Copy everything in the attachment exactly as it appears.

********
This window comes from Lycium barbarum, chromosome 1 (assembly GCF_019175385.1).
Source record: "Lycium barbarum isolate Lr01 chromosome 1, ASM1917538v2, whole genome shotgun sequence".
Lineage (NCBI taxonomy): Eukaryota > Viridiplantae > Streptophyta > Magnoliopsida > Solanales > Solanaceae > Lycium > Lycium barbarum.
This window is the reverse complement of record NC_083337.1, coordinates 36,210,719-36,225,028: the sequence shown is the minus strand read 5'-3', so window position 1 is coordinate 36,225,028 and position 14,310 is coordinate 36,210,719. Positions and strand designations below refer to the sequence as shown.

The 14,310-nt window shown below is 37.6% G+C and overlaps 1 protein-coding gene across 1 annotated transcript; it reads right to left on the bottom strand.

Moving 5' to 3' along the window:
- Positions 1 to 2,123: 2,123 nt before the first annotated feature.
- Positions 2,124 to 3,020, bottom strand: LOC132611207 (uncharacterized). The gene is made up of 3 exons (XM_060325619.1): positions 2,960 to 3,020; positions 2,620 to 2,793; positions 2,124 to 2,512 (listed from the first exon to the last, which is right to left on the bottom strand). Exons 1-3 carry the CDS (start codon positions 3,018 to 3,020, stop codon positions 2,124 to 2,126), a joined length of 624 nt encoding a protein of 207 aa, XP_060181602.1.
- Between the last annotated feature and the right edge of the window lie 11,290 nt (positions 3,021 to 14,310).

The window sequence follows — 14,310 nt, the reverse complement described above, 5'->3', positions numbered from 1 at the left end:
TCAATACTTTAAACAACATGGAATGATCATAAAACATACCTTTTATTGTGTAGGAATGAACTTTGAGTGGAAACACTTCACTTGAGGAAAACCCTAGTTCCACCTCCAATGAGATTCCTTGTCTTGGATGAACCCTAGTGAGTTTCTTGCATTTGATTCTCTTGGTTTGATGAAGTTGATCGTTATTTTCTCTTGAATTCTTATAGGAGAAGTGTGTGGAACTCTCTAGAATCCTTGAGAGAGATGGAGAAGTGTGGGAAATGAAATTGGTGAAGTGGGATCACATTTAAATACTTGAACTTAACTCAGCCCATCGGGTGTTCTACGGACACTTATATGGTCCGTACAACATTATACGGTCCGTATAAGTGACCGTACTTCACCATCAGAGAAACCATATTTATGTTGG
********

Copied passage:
This window comes from Lycium barbarum, chromosome 1 (assembly GCF_019175385.1).
Source record: "Lycium barbarum isolate Lr01 chromosome 1, ASM1917538v2, whole genome shotgun sequence".
Lineage (NCBI taxonomy): Eukaryota > Viridiplantae > Streptophyta > Magnoliopsida > Solanales > Solanaceae > Lycium > Lycium barbarum.
This window is the reverse complement of record NC_083337.1, coordinates 36,210,719-36,225,028: the sequence shown is the minus strand read 5'-3', so window position 1 is coordinate 36,225,028 and position 14,310 is coordinate 36,210,719. Positions and strand designations below refer to the sequence as shown.

The 14,310-nt window shown below is 37.6% G+C and overlaps 1 protein-coding gene across 1 annotated transcript; it reads right to left on the bottom strand.

Moving 5' to 3' along the window:
- Positions 1 to 2,123: 2,123 nt before the first annotated feature.
- Positions 2,124 to 3,020, bottom strand: LOC132611207 (uncharacterized). The gene is made up of 3 exons (XM_060325619.1): positions 2,960 to 3,020; positions 2,620 to 2,793; positions 2,124 to 2,512 (listed from the first exon to the last, which is right to left on the bottom strand). Exons 1-3 carry the CDS (start codon positions 3,018 to 3,020, stop codon positions 2,124 to 2,126), a joined length of 624 nt encoding a protein of 207 aa, XP_060181602.1.
- Between the last annotated feature and the right edge of the window lie 11,290 nt (positions 3,021 to 14,310).

The window sequence follows — 14,310 nt, the reverse complement described above, 5'->3', positions numbered from 1 at the left end:
TCAATACTTTAAACAACATGGAATGATCATAAAACATACCTTTTATTGTGTAGGAATGAACTTTGAGTGGAAACACTTCACTTGAGGAAAACCCTAGTTCCACCTCCAATGAGATTCCTTGTCTTGGATGAACCCTAGTGAGTTTCTTGCATTTGATTCTCTTGGTTTGATGAAGTTGATCGTTATTTTCTCTTGAATTCTTATAGGAGAAGTGTGTGGAACTCTCTAGAATCCTTGAGAGAGATGGAGAAGTGTGGGAAATGAAATTGGTGAAGTGGGATCACATTTAAATACTTGAACTTAACTCAGCCCATCGGGTGTTCTACGGACACTTATATGGTCCGTACAACATTATACGGTCCGTATAAGTGACCGTACTTCACCATCAGAGAAACCATATTTATGTTGG